Three more North Carolina school systems have banned the use of prone restraint on distressed students, including those with developmental disabilities, mental illness or behavior problems.
Prone restraint is when a student is held face-down on the floor, usually when he or she is having a behavioral crisis, Disability Rights NC said in a news release. The restraint can pose a risk of “severe injury or even death for the student,” according to the release.
“There are less dangerous ways to restrain a person who is having a crisis and is a danger to himself or others,” Kristine Sullivan, the group’s senior attorney, said in the release. “With proper training, staff in schools can make sure everyone, including the person in crisis, is safe.”
The Chapel Hill-Carrboro, Johnston County and Cumberland County school districts joined the Asheville City, Transylvania County and Tyrrell County school districts as the only districts in the state to implement such a ban.
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Behavioral problems run the gamut of classroom disturbances, including even an isolated scuffle, and the seclusion and restraint laws cover all students.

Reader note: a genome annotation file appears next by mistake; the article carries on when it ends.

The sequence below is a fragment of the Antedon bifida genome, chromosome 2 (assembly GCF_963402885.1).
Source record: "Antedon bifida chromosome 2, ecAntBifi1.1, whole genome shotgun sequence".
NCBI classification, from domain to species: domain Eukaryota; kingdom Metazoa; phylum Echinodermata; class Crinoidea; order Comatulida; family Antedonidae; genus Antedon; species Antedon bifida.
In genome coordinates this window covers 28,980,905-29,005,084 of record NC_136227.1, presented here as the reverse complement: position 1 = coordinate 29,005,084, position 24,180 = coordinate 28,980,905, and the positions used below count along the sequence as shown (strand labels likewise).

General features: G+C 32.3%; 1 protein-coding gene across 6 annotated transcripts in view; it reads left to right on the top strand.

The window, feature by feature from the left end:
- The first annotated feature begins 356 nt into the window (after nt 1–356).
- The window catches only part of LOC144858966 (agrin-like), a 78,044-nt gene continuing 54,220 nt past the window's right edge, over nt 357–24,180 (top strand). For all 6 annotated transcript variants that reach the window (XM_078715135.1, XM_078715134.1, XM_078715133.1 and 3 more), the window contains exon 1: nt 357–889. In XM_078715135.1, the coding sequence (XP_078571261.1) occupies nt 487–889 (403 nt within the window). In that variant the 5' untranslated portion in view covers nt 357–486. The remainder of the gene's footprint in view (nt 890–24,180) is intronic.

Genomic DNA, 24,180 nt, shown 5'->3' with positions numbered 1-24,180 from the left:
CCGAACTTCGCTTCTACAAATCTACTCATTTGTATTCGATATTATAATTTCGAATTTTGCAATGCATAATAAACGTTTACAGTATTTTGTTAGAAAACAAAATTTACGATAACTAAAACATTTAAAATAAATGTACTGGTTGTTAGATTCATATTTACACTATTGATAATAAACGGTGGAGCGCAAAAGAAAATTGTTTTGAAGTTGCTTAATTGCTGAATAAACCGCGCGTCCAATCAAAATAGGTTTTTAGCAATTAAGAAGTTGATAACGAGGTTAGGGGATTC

But, whether or not a ban applies to all adults within a school, or only to a school’s employees, must be determined on a case-by-case basis, Sullivan said .
“It is not clear, at this point, how the policies will apply to school resource officers because they are not technically school employees,” she said. “We would have to look at each individual district's policy to see if it applies to any person who is in the school building or just school employees.”
In 2012, the N.C. Department of Health and Human Services banned prone restraint in all state-run and contracted facilities that provide mental health, developmental disability or substance use services, according to Disability NC.
State lawmakers have not enforced a similar ban across all school systems.
The 2012 ban only applies to facilities overseen by Health and Human Services, which excludes schools’ exceptional children classrooms which are all overseen by the Department of Public Instruction.
State law requires school districts to offer de-escalation training and also training about seclusion and restraint, Sullivan said.
“Most school districts do have some sort of requirement that their special education teachers must take a deescalation training,” she said “Some districts have it so that anyone who might be involved with the restraint must take training.”
Some school districts require schools to have crisis teams, and others allow non-educators to quell disturbances. For instance, a custodian can break up a fight in the hallway.
After receiving parental complaints, last year Disability Rights NC launched investigations into the Johnson County and Cumberland County school districts.
As the state’s Protection and Advocacy agency, Disability Rights NC investigated and its findings, “prompted the administrations of both districts to change their policies and ban the use of prone restraint.”